Take a few minutes and submit a short paragraph to Jessica@tlcforkids.com.  The winning nanny will be awarded a special prize for all her hard work. Each nanny entered will be featured on an up and coming TLC blog and Facebook posts.

After School Care in Miami

Today’s families are busier than ever. Kids go to school and parents go to work. Now it’s three o’clock and school is over. What happens? If you are like most parents in Miami you make arrangements for your kids to go somewhere after school or the kids go home to an empty house. Then when you get home at 6 you rush around trying to make dinner, complete homework, and then run to any and all extracurricular activities. But the day isn’t over yet. Once the kids are asleep parents are checking homework, making sure backpacks are filled, and reviewing tomorrow’s crazy schedule. Only then can you go to sleep and wake up and to do it all over again tomorrow.

Working parents need help balancing work and home. We need a way to alleviate some of that stress so that our time at home can be spent reconnecting with our families.

TLC for Kids has witnessed a trend that’s helping and it’s what families are calling the “afternoon family assistant.” More and more families are hiring nannies to help in this crunch time. A traditional after school nanny picked up the kids from school, fed them a snack and played with them until mom or dad got home. Today’s afternoon family assistant is now tutoring homework, running the after school calendar, helping with dinner, and getting organized for tomorrow. “Our families love the afternoon family assistant,” said Sharon Graff-Radell, the owner of TLC for Kids. “One mom told me she loves being able to come home from work and spend time with her kids instead of hustling them from one thing to another.”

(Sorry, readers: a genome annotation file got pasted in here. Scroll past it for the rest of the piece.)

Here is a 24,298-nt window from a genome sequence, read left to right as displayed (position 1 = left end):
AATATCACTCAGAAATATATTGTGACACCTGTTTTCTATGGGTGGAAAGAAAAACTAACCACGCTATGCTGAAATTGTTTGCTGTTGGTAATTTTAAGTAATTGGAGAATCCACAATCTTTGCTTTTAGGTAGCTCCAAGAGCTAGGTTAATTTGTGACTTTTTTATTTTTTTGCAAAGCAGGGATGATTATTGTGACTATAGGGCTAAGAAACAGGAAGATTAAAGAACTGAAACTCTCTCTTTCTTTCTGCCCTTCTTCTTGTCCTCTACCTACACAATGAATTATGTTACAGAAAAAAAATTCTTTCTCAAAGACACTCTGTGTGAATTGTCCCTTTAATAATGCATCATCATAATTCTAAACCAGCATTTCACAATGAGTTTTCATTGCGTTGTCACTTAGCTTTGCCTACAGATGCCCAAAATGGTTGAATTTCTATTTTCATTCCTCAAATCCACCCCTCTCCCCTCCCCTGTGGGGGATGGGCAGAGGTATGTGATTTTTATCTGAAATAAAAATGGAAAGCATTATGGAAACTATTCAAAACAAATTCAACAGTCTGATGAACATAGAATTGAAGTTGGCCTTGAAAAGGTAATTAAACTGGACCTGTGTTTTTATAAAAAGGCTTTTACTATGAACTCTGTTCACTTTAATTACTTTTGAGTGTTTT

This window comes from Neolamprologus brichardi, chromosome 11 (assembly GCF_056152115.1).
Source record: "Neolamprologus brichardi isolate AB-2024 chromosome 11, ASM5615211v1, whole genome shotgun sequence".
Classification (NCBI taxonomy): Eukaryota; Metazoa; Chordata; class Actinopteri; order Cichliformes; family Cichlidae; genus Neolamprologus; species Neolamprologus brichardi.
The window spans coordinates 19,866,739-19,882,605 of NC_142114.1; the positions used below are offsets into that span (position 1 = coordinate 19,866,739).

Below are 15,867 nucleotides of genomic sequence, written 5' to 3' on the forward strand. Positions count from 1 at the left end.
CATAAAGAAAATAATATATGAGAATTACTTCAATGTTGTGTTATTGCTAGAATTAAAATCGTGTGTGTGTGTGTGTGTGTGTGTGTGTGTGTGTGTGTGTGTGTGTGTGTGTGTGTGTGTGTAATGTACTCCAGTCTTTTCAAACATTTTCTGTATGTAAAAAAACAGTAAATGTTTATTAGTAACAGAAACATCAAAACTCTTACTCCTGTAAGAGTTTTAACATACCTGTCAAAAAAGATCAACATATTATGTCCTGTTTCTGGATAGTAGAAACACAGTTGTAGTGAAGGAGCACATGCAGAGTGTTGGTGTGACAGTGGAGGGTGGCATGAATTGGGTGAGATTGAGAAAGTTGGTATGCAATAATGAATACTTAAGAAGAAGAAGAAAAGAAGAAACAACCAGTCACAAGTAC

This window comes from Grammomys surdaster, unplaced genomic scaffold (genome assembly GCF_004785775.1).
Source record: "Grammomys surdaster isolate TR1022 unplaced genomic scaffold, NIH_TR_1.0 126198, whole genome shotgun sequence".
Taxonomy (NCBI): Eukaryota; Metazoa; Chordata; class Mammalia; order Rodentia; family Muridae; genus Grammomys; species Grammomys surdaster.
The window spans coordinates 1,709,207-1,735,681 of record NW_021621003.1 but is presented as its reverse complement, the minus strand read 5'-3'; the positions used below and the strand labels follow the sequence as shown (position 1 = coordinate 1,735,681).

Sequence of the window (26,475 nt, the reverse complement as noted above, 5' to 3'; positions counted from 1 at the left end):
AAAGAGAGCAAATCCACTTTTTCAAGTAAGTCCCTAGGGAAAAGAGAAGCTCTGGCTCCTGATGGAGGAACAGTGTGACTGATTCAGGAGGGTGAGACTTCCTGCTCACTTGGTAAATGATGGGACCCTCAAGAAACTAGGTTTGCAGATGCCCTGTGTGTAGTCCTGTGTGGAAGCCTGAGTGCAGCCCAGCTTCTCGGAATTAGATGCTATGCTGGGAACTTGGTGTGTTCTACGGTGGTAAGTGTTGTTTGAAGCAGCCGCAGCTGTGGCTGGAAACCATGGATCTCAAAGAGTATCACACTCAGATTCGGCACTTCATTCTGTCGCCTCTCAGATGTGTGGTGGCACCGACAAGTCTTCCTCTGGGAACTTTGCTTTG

Typically the afternoon family assistant is a college student at a local school. All  TLC nannies have  childcare experience and clear background checks, including a driver’s record.

To learn more about TLC for Kids and the afternoon family assistant contact Sharon Graff-Radell at 305-256-5905 or visit the website at tlcforkids.com.

 

Transitioning from Nanny to Household Manager Tips

As kids get older the needs of the family change.  The family you are working for no longer need you to plan play dates, work on gross motor skills, and work on imaginative play.  Instead you are needed for house organizing, chauffeuring duties, and homework help.  TLC For Kids places nannies in full-time Household Manager positions.

I came across these tips from the Regardingnannies.com blog.